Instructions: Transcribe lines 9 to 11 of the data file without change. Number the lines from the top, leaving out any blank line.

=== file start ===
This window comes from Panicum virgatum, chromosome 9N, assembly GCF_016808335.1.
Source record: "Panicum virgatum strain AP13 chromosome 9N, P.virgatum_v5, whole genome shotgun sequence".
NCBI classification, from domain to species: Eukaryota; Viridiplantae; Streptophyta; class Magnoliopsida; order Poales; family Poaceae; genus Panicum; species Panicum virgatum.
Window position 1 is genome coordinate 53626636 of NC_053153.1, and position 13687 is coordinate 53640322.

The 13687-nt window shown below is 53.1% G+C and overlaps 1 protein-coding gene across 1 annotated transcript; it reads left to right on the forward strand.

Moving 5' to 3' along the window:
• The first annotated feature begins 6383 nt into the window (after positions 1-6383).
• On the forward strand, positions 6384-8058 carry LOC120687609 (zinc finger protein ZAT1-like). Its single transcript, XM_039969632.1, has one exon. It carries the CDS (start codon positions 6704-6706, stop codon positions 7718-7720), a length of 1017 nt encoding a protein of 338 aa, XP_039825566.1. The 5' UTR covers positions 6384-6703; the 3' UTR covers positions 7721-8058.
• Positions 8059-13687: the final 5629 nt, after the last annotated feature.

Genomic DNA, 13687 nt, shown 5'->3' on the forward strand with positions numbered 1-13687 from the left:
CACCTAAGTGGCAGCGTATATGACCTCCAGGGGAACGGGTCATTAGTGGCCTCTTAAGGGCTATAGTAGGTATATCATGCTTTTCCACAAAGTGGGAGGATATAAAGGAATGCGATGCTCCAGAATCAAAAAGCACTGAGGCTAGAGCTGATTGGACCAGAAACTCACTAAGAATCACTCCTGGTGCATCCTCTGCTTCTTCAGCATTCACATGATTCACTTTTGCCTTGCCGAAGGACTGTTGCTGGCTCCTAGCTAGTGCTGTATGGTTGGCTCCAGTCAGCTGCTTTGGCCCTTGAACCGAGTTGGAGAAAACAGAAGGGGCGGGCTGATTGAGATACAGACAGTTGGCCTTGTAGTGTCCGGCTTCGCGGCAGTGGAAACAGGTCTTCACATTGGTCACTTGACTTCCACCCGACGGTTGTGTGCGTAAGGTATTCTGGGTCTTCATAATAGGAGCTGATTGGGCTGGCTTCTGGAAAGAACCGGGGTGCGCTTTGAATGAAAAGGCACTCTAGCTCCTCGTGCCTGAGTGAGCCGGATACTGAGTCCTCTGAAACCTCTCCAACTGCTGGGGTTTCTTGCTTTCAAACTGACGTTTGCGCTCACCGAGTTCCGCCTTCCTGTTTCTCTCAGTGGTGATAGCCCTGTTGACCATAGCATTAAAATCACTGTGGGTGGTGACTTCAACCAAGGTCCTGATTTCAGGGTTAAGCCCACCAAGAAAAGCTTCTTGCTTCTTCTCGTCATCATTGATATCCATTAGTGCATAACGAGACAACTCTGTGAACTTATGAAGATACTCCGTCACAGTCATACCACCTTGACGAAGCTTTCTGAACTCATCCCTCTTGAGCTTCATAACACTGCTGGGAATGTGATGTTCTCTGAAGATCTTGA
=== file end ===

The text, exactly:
• Positions 8059-13687: the final 5629 nt, after the last annotated feature.

Genomic DNA, 13687 nt, shown 5'->3' on the forward strand with positions numbered 1-13687 from the left:
CACCTAAGTGGCAGCGTATATGACCTCCAGGGGAACGGGTCATTAGTGGCCTCTTAAGGGCTATAGTAGGTATATCATGCTTTTCCACAAAGTGGGAGGATATAAAGGAATGCGATGCTCCAGAATCAAAAAGCACTGAGGCTAGAGCTGATTGGACCAGAAACTCACTAAGAATCACTCCTGGTGCATCCTCTGCTTCTTCAGCATTCACATGATTCACTTTTGCCTTGCCGAAGGACTGTTGCTGGCTCCTAGCTAGTGCTGTATGGTTGGCTCCAGTCAGCTGCTTTGGCCCTTGAACCGAGTTGGAGAAAACAGAAGGGGCGGGCTGATTGAGATACAGACAGTTGGCCTTGTAGTGTCCGGCTTCGCGGCAGTGGAAACAGGTCTTCACATTGGTCACTTGACTTCCACCCGACGGTTGTGTGCGTAAGGTATTCTGGGTCTTCATAATAGGAGCTGATTGGGCTGGCTTCTGGAAAGAACCGGGGTGCGCTTTGAATGAAAAGGCACTCTAGCTCCTCGTGCCTGAGTGAGCCGGATACTGAGTCCTCTGAAACCTCTCCAACTGCTGGGGTTTCTTGCTTTCAAACTGACGTTTGCGCTCACCGAGTTCCGCCTTCCTGTTTCTCTCAGTGGTGATAGCCCTGTTGACCATAGCATTAAAATCACTGTGGGTGGTGACTTCAACCAAGGTCCTGATTTCAGGGTTAAGCCCACCAAGAAAAGCTTCTTGCTTCTTCTCGTCATCATTGATATCCATTAGTGCATAACGAGACAACTCTGTGAACTTATGAAGATACTCCGTCACAGTCATACCACCTTGACGAAGCTTTCTGAACTCATCCCTCTTGAGCTTCATAACACTGCTGGGAATGTGATGTTCTCTGAAGATCTTGA